Laura’s post on staring men has made me think a lot about street harassment and uninvited attention/invitation from men on the street.
I’ve been verbally harassed many times on the street. The only time where I came close to being physically assaulted was in the Paris metro, and that was just a few aggressive pokes on the shoulder. I know how lucky I am to have only brushed against the idea of being physically assaulted, rather than experiencing physical assault. I guess I shouldn’t have such high expectations that some day, women will feel okay just being by themselves, or that walking home at night alone won’t feel like a fatal mistake.
Here are the arrays of things that happened to me in this fine city of Montreal:
- While walking home at night with my partner, a man on a bike called me an “Asian whore” as he rode by.
- One time, when I was walking home alone, a man followed me home for about 8 blocks. Luckily, a friend that was staying at my apartment at the time was waiting outside for me and I got inside without the dude following me any longer. When I got inside, he made the “eating out” gesture at me. When I told the security guard of my building to not let the man in that night, he just said to me: “he just likes you!” I felt faint.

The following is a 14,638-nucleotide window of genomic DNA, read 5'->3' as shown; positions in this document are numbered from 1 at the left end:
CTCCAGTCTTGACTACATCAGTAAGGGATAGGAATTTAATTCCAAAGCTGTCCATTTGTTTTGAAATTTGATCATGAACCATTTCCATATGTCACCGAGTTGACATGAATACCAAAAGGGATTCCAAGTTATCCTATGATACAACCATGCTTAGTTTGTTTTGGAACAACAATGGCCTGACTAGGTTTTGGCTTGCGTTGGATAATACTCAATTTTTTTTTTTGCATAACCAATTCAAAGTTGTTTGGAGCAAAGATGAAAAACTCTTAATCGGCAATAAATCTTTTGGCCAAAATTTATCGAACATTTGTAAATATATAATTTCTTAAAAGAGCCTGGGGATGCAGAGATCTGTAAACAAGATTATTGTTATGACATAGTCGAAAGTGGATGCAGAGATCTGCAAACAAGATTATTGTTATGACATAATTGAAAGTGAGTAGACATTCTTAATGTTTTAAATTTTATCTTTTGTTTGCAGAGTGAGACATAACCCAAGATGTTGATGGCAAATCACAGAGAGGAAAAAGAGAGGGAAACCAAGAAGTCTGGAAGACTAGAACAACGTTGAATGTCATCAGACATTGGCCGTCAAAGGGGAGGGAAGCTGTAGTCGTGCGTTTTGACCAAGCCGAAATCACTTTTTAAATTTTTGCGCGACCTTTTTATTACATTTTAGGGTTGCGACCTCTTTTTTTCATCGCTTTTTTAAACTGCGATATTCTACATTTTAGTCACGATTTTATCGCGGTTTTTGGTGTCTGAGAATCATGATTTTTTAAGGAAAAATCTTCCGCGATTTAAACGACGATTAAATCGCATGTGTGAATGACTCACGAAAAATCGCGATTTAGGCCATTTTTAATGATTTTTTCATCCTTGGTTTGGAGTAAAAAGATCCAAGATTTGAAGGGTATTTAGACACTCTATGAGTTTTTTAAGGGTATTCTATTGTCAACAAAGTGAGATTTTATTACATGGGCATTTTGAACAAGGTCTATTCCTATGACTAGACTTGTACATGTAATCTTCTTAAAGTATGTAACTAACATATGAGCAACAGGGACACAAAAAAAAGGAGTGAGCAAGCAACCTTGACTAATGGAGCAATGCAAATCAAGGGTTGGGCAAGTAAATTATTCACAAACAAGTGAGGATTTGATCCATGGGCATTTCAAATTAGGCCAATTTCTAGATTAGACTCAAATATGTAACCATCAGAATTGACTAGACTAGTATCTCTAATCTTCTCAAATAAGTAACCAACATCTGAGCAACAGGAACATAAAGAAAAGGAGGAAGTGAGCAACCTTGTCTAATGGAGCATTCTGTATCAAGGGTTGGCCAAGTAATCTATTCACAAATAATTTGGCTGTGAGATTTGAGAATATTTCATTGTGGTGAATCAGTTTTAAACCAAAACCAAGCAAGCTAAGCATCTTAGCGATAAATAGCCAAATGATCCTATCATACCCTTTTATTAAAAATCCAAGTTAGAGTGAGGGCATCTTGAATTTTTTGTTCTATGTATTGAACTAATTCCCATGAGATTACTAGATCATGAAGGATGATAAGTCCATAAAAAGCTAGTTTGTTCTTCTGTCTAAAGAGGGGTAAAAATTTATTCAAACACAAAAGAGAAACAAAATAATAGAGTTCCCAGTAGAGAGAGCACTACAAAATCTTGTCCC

Recalling these incidents makes me feel angry. Yet, when those things were happening, all I could sense was pure fear, which made me only want to flee the scene and not confront it. When I was aware of that man following me home, I ran a few scenarios in my head where he would force me to come inside the apartment with me. Then all of my desire to yell at him evaporated, because God forbid I anger him any more. What if he would want to punish me for my behaviour? And because I have been socialized and educated to believe my own helplessness, this is what happened in my head:
(Except, you know, it only became funny in hindsight.)
The crippling fear of men who are stronger and bigger than me makes me hate myself, because I feel like a silent accomplice who allows these terrible things to happen to me by fulfilling the helpless woman stereotype. Or even worse, a meek Asian woman stereotype. (Racialicious has an excellent piece about street harassment and race)
I wish the first response that comes to mind when someone approaches me in an aggressive manner is not to run, but to confront it and make that person feel bad for what (s)he is doing. I’m not sure when or if I’ll reach the stage where I will be confident enough to confront the situation. But I’m working on it. The other day, when a man told me my dress was pretty and asked whether I was from “China or Hong Kong” I said “no thanks” while looking straight into his eyes. It’s a small step.